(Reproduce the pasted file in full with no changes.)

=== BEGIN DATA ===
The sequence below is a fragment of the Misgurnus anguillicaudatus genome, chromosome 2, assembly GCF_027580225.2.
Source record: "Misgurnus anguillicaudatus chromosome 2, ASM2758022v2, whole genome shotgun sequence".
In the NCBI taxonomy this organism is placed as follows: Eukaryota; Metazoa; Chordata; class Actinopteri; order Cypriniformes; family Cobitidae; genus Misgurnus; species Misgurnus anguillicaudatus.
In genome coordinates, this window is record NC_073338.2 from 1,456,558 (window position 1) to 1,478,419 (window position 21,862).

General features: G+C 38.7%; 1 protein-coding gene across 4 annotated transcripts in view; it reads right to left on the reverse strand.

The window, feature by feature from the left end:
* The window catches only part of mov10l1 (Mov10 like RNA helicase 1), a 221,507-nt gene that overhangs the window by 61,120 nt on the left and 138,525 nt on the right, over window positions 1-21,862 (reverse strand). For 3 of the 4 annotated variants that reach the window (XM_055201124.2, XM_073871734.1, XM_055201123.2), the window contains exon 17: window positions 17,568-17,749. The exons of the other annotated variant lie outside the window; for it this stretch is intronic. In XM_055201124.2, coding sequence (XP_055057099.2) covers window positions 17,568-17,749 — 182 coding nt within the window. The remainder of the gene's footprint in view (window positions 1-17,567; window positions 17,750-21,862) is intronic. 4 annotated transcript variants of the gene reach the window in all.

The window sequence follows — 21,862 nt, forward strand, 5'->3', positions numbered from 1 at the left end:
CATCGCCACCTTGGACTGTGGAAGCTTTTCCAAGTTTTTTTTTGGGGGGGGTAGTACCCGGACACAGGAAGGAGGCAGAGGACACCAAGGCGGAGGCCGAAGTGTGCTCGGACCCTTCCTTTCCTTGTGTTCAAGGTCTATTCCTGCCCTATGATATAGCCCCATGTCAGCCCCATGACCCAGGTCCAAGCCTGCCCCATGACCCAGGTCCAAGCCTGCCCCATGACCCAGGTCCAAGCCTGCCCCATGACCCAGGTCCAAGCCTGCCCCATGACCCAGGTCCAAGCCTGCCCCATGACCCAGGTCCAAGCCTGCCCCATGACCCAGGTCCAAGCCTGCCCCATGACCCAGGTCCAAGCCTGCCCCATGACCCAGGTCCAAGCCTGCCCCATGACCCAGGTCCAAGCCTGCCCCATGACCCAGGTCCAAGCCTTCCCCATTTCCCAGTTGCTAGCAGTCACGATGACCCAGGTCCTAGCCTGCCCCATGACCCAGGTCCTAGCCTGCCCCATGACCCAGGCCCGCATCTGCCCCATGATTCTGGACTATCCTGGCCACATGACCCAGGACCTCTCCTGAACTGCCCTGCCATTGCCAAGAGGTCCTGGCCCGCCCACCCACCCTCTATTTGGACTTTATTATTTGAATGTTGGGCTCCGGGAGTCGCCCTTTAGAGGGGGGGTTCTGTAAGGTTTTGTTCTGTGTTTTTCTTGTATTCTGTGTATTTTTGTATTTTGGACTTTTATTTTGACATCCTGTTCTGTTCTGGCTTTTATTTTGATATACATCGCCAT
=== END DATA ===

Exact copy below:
The sequence below is a fragment of the Misgurnus anguillicaudatus genome, chromosome 2, assembly GCF_027580225.2.
Source record: "Misgurnus anguillicaudatus chromosome 2, ASM2758022v2, whole genome shotgun sequence".
In the NCBI taxonomy this organism is placed as follows: Eukaryota; Metazoa; Chordata; class Actinopteri; order Cypriniformes; family Cobitidae; genus Misgurnus; species Misgurnus anguillicaudatus.
In genome coordinates, this window is record NC_073338.2 from 1,456,558 (window position 1) to 1,478,419 (window position 21,862).

General features: G+C 38.7%; 1 protein-coding gene across 4 annotated transcripts in view; it reads right to left on the reverse strand.

The window, feature by feature from the left end:
* The window catches only part of mov10l1 (Mov10 like RNA helicase 1), a 221,507-nt gene that overhangs the window by 61,120 nt on the left and 138,525 nt on the right, over window positions 1-21,862 (reverse strand). For 3 of the 4 annotated variants that reach the window (XM_055201124.2, XM_073871734.1, XM_055201123.2), the window contains exon 17: window positions 17,568-17,749. The exons of the other annotated variant lie outside the window; for it this stretch is intronic. In XM_055201124.2, coding sequence (XP_055057099.2) covers window positions 17,568-17,749 — 182 coding nt within the window. The remainder of the gene's footprint in view (window positions 1-17,567; window positions 17,750-21,862) is intronic. 4 annotated transcript variants of the gene reach the window in all.

The window sequence follows — 21,862 nt, forward strand, 5'->3', positions numbered from 1 at the left end:
CATCGCCACCTTGGACTGTGGAAGCTTTTCCAAGTTTTTTTTTGGGGGGGGTAGTACCCGGACACAGGAAGGAGGCAGAGGACACCAAGGCGGAGGCCGAAGTGTGCTCGGACCCTTCCTTTCCTTGTGTTCAAGGTCTATTCCTGCCCTATGATATAGCCCCATGTCAGCCCCATGACCCAGGTCCAAGCCTGCCCCATGACCCAGGTCCAAGCCTGCCCCATGACCCAGGTCCAAGCCTGCCCCATGACCCAGGTCCAAGCCTGCCCCATGACCCAGGTCCAAGCCTGCCCCATGACCCAGGTCCAAGCCTGCCCCATGACCCAGGTCCAAGCCTGCCCCATGACCCAGGTCCAAGCCTGCCCCATGACCCAGGTCCAAGCCTGCCCCATGACCCAGGTCCAAGCCTGCCCCATGACCCAGGTCCAAGCCTTCCCCATTTCCCAGTTGCTAGCAGTCACGATGACCCAGGTCCTAGCCTGCCCCATGACCCAGGTCCTAGCCTGCCCCATGACCCAGGCCCGCATCTGCCCCATGATTCTGGACTATCCTGGCCACATGACCCAGGACCTCTCCTGAACTGCCCTGCCATTGCCAAGAGGTCCTGGCCCGCCCACCCACCCTCTATTTGGACTTTATTATTTGAATGTTGGGCTCCGGGAGTCGCCCTTTAGAGGGGGGGTTCTGTAAGGTTTTGTTCTGTGTTTTTCTTGTATTCTGTGTATTTTTGTATTTTGGACTTTTATTTTGACATCCTGTTCTGTTCTGGCTTTTATTTTGATATACATCGCCAT